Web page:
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Repairing Moth Holes in Velvet -- Is it possible?

Discussion in 'PUBLIC Vintage Fashion - Ask Questions Get Answers' started by BGVintage, Nov 21, 2022.

  1. BGVintage

    BGVintage Registered Guest

    Hi Everyone,

    Hope everyone is ready for the holiday season!

    I have a 1930s black velvet dress that needs to be repaired. I've attached photos, please excuse the bad lighting. It is so hard to properly photograph black + velvet -- I was trying to show the areas of concern. There are areas where the velvet is missing its 'pile' but the fabric still has the backing - possible moth damage to the bodice of the dress.

    Just curious if anyone has had this before and had an idea of how to repair or mend it.

    Thanks so much!


    Attached Files:

  2. Jonathan

    Jonathan VFG Member

    Moths don't eat rayon or silk or cotton, so its probably carpet beetles, but the resulting holes are the same... I have no creative solutions for you - velvet is so finicky and shows every issue.
    BGVintage likes this.
  3. denisebrain

    denisebrain VFG Vice President Staff Member VFG Past President

    I don't have any solutions for this either. Has anyone ever tried dabbing a little permanent ink in this situation? I don't know if it would help or just call more attention to the spot.
    BGVintage likes this.
  4. Vinclothes

    Vinclothes Alumni +

    Maggie, I wondered the same thing. I think it might work on a skirt, but perhaps not a bodice?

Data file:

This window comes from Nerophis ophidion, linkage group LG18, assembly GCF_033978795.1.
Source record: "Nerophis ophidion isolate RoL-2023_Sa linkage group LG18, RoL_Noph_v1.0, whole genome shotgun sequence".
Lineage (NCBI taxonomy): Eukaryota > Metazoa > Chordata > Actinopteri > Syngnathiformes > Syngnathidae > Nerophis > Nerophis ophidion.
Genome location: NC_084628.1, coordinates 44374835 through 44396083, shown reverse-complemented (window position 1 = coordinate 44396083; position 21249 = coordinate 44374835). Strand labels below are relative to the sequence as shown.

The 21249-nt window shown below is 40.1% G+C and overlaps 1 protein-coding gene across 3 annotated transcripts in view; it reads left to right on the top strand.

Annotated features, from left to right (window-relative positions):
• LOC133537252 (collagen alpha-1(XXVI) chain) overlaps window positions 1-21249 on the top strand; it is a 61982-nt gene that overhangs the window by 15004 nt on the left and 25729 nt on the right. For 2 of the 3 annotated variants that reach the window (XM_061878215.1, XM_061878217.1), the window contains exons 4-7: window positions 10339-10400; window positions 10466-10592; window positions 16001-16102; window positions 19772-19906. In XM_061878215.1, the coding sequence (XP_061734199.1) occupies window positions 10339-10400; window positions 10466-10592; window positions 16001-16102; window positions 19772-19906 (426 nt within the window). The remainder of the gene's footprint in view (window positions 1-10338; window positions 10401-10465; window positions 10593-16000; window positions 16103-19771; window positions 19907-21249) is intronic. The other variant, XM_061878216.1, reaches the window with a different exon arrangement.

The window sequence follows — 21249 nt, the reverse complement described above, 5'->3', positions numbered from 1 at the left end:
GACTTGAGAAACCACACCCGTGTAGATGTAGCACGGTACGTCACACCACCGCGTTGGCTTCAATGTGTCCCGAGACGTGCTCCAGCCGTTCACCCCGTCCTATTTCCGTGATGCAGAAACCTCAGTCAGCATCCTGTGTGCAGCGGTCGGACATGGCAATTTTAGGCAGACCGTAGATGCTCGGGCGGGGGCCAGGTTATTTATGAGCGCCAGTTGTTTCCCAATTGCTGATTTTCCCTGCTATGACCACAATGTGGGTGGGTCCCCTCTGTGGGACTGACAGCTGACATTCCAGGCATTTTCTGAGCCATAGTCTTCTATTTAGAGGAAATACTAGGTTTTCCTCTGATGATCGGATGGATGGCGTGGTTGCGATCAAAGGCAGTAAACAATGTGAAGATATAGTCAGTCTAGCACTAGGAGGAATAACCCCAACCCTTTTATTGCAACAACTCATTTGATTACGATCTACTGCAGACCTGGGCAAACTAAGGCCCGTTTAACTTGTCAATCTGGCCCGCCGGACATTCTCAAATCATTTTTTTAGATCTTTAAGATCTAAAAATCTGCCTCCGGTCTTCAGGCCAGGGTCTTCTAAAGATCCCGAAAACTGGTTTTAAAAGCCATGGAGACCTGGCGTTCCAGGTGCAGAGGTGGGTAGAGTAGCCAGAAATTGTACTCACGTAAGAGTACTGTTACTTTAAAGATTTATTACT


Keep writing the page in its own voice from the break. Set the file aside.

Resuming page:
Be sure to use fabric markers. The ink in writing pen often has some kind of metallic shine to it, that makes trying to conceal a blemish more noticeable. I have used fabric pens successfully on light spots and faded areas. It's aways a guess and a gamble, but you may be able to salvage something you love.
    denisebrain likes this.
  5. poppysvintageclothing

    poppysvintageclothing VFG Board Member Staff Member VFG Past President

    The only other thing that I thought of was to perhaps camouflage it with a beautiful large silk flower sewn onto the dress.

    Unfortunately in this case it probably would not work as there appear to be too many areas that have been affected.
    BGVintage likes this.
  6. thevintagebungalow

    thevintagebungalow VFG Member

  7. dollsntrolls

    dollsntrolls VFG Member

    Moths actually do eat silk - silk is a protein animal fiber, the same way that wool is, and both silk and wool are delicious.

    For improving the nap, you could use a needle press board specifically meant for ironing velvet and bringing the nap back where it has squished. But, that will only work if the nap is still there, not for a bald spot. I would try to resurrect first with the velvet board, and then, hopefully, it would be fewer spots that need to be colored in with fabric markers. Maybe test a fabric marker on a less conspicuous spot on the skirt, before working on the bodice.

    And, then - there are always rhinestones, trim, soutache, embroidery, beads, chainstitch... all the embellishments to make it unique and still in the vintage style. And, a lot of us wear imperfect vintage, I know I feel less bad if I spill or bust a seam while dancing.
  8. bycinbyhand

    bycinbyhand VFG Member

  9. BGVintage

    BGVintage Registered Guest

    This is a great idea!
  10. BGVintage

    BGVintage Registered Guest

    Love the idea of soutache or embroidery! All of these might be a nice way to hide the imperfections.